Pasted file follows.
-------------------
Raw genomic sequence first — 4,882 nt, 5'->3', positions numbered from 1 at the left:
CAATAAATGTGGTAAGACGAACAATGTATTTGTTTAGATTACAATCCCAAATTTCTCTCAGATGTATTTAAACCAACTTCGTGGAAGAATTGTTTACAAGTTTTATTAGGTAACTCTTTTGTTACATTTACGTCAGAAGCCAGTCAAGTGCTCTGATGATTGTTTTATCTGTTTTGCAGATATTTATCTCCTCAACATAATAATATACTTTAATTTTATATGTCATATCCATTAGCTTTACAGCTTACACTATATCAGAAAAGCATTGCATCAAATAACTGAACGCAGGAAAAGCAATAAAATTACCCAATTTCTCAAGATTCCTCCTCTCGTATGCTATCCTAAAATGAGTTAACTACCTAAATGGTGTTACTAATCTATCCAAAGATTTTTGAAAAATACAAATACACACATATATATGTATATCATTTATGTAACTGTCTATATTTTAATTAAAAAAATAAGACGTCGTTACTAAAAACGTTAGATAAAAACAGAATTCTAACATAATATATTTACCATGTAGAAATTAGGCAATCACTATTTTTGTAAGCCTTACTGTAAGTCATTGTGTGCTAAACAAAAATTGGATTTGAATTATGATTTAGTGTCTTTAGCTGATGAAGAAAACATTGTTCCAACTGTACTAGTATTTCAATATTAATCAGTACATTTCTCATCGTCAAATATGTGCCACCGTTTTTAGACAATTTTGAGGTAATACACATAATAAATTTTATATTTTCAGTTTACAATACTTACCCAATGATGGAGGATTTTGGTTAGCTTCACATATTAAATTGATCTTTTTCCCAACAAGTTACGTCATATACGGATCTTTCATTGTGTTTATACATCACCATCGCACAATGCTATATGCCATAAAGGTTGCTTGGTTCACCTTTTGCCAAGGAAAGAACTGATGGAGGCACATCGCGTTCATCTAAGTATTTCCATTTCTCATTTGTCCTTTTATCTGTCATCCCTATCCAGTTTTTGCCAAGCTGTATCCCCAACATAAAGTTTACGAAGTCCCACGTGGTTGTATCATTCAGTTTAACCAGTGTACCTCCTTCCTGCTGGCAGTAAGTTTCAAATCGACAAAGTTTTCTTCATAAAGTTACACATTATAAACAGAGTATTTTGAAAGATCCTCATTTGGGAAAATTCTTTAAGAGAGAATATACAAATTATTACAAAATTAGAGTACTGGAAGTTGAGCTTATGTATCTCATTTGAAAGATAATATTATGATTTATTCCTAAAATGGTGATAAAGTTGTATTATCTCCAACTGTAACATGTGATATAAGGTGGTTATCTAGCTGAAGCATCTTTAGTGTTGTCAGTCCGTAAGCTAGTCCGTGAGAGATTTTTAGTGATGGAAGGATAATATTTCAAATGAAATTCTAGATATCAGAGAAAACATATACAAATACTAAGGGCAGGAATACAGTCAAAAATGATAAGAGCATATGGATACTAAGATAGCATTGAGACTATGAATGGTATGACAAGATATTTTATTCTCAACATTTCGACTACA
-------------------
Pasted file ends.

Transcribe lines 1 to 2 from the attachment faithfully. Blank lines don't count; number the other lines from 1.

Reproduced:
Raw genomic sequence first — 4,882 nt, 5'->3', positions numbered from 1 at the left:
CAATAAATGTGGTAAGACGAACAATGTATTTGTTTAGATTACAATCCCAAATTTCTCTCAGATGTATTTAAACCAACTTCGTGGAAGAATTGTTTACAAGTTTTATTAGGTAACTCTTTTGTTACATTTACGTCAGAAGCCAGTCAAGTGCTCTGATGATTGTTTTATCTGTTTTGCAGATATTTATCTCCTCAACATAATAATATACTTTAATTTTATATGTCATATCCATTAGCTTTACAGCTTACACTATATCAGAAAAGCATTGCATCAAATAACTGAACGCAGGAAAAGCAATAAAATTACCCAATTTCTCAAGATTCCTCCTCTCGTATGCTATCCTAAAATGAGTTAACTACCTAAATGGTGTTACTAATCTATCCAAAGATTTTTGAAAAATACAAATACACACATATATATGTATATCATTTATGTAACTGTCTATATTTTAATTAAAAAAATAAGACGTCGTTACTAAAAACGTTAGATAAAAACAGAATTCTAACATAATATATTTACCATGTAGAAATTAGGCAATCACTATTTTTGTAAGCCTTACTGTAAGTCATTGTGTGCTAAACAAAAATTGGATTTGAATTATGATTTAGTGTCTTTAGCTGATGAAGAAAACATTGTTCCAACTGTACTAGTATTTCAATATTAATCAGTACATTTCTCATCGTCAAATATGTGCCACCGTTTTTAGACAATTTTGAGGTAATACACATAATAAATTTTATATTTTCAGTTTACAATACTTACCCAATGATGGAGGATTTTGGTTAGCTTCACATATTAAATTGATCTTTTTCCCAACAAGTTACGTCATATACGGATCTTTCATTGTGTTTATACATCACCATCGCACAATGCTATATGCCATAAAGGTTGCTTGGTTCACCTTTTGCCAAGGAAAGAACTGATGGAGGCACATCGCGTTCATCTAAGTATTTCCATTTCTCATTTGTCCTTTTATCTGTCATCCCTATCCAGTTTTTGCCAAGCTGTATCCCCAACATAAAGTTTACGAAGTCCCACGTGGTTGTATCATTCAGTTTAACCAGTGTACCTCCTTCCTGCTGGCAGTAAGTTTCAAATCGACAAAGTTTTCTTCATAAAGTTACACATTATAAACAGAGTATTTTGAAAGATCCTCATTTGGGAAAATTCTTTAAGAGAGAATATACAAATTATTACAAAATTAGAGTACTGGAAGTTGAGCTTATGTATCTCATTTGAAAGATAATATTATGATTTATTCCTAAAATGGTGATAAAGTTGTATTATCTCCAACTGTAACATGTGATATAAGGTGGTTATCTAGCTGAAGCATCTTTAGTGTTGTCAGTCCGTAAGCTAGTCCGTGAGAGATTTTTAGTGATGGAAGGATAATATTTCAAATGAAATTCTAGATATCAGAGAAAACATATACAAATACTAAGGGCAGGAATACAGTCAAAAATGATAAGAGCATATGGATACTAAGATAGCATTGAGACTATGAATGGTATGACAAGATATTTTATTCTCAACATTTCGACTACA